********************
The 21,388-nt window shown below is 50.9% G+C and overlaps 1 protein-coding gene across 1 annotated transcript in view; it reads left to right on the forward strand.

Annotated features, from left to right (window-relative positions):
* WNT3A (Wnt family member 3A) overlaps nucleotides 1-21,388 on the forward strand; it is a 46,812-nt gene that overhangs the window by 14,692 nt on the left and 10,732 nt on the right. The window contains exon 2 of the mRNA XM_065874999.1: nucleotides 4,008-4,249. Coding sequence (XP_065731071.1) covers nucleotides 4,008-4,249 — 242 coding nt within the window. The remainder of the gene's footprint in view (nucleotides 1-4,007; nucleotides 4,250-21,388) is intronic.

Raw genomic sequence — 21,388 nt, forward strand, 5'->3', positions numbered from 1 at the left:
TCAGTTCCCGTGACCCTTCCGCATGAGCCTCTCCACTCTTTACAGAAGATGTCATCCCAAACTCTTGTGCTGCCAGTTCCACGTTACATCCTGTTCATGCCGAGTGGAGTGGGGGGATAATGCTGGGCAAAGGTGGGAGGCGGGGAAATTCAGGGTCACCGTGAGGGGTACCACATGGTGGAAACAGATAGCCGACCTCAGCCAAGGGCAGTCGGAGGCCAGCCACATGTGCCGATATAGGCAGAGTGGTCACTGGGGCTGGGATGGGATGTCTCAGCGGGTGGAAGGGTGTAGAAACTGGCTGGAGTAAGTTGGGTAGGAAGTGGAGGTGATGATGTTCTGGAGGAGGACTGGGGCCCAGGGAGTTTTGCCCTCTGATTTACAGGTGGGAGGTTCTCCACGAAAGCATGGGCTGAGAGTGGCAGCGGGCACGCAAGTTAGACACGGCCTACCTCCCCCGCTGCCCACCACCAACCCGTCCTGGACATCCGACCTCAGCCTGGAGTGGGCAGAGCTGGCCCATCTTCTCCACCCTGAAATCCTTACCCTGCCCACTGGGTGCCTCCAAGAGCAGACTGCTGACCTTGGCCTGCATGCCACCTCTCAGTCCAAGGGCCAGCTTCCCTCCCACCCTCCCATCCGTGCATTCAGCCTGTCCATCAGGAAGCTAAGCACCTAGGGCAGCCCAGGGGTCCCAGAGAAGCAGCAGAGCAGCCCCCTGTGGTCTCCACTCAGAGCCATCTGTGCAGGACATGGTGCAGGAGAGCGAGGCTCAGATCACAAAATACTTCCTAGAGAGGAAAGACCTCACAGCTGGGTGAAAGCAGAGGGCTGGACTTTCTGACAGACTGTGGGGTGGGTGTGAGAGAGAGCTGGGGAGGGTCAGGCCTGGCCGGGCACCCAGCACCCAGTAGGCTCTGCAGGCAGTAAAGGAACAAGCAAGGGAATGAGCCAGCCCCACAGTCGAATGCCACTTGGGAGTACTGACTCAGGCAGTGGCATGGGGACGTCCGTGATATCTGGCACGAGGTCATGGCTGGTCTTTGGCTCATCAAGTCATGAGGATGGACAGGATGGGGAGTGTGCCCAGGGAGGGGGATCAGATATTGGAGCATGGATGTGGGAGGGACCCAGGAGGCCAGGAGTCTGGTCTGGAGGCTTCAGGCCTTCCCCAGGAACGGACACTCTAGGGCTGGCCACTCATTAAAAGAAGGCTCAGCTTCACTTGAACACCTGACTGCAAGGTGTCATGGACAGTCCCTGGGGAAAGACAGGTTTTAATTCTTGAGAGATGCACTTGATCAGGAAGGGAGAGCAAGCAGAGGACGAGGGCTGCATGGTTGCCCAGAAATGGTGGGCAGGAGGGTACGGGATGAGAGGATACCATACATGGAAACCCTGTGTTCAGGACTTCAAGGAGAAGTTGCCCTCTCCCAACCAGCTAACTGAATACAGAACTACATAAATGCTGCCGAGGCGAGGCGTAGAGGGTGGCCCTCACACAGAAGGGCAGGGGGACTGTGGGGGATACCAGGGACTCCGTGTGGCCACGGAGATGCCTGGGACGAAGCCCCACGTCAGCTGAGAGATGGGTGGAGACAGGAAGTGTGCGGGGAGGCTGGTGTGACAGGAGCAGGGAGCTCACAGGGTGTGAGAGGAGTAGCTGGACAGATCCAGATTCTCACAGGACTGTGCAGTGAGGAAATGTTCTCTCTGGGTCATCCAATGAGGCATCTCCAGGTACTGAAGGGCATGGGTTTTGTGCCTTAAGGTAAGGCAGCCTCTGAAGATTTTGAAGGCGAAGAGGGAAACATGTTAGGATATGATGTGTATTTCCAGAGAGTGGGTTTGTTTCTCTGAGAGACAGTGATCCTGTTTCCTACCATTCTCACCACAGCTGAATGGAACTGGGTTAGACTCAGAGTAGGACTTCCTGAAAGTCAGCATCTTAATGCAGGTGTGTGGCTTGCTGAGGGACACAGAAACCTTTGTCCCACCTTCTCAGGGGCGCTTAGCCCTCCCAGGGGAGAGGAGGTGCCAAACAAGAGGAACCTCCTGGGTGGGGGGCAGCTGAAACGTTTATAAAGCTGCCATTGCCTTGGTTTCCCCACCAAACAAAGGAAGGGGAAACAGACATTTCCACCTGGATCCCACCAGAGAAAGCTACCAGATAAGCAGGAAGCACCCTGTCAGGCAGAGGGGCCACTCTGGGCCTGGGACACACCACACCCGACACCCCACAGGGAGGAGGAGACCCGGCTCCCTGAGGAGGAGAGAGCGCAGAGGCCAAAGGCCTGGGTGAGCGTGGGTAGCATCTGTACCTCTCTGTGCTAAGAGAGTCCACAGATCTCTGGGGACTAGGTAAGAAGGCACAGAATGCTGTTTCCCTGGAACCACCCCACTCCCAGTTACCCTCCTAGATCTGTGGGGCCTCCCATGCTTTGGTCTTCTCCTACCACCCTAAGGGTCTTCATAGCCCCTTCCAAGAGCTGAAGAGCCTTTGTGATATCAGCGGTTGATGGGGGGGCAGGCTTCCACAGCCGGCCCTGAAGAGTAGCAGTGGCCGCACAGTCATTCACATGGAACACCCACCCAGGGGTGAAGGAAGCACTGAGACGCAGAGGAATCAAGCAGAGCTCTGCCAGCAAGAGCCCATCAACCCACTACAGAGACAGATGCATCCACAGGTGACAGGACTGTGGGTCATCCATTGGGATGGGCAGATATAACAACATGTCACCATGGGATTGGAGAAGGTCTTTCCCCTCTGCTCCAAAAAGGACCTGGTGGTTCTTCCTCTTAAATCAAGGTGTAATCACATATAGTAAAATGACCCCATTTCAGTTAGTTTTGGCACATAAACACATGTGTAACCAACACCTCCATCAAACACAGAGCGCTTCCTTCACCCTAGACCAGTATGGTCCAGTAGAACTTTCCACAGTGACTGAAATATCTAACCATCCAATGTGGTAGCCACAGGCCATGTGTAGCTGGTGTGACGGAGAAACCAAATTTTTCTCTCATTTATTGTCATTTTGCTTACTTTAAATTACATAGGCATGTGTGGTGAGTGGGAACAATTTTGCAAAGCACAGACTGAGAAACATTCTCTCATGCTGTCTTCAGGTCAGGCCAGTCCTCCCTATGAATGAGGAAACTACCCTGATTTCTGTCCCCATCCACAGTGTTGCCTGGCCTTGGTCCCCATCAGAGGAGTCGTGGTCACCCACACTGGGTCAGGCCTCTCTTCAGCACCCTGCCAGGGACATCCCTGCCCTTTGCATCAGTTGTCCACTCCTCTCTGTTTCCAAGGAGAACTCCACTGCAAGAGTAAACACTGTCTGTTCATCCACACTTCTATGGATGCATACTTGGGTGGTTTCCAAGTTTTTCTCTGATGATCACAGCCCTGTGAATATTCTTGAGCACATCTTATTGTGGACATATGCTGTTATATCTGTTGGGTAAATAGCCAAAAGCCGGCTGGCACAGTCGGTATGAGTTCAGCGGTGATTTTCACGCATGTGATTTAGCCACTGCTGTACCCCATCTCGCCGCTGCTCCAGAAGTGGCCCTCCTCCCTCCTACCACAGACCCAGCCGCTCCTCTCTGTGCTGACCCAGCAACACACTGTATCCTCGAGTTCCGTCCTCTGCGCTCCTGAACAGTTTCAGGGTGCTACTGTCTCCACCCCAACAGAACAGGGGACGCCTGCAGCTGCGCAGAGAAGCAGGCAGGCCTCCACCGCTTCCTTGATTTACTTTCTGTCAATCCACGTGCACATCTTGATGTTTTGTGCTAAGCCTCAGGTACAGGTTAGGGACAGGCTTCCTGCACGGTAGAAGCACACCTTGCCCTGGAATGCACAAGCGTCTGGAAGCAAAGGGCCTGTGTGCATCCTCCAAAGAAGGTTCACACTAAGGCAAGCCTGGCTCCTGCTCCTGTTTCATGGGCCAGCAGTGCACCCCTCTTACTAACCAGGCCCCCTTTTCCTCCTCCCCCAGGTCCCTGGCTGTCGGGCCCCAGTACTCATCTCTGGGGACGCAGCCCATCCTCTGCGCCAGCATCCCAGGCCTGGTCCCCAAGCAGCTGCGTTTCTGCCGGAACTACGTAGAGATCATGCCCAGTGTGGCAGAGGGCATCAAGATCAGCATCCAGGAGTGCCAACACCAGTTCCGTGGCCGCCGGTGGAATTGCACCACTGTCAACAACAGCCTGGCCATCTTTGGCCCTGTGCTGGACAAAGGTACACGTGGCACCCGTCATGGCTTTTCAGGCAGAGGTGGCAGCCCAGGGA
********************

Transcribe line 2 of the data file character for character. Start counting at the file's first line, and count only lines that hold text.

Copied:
Annotated features, from left to right (window-relative positions):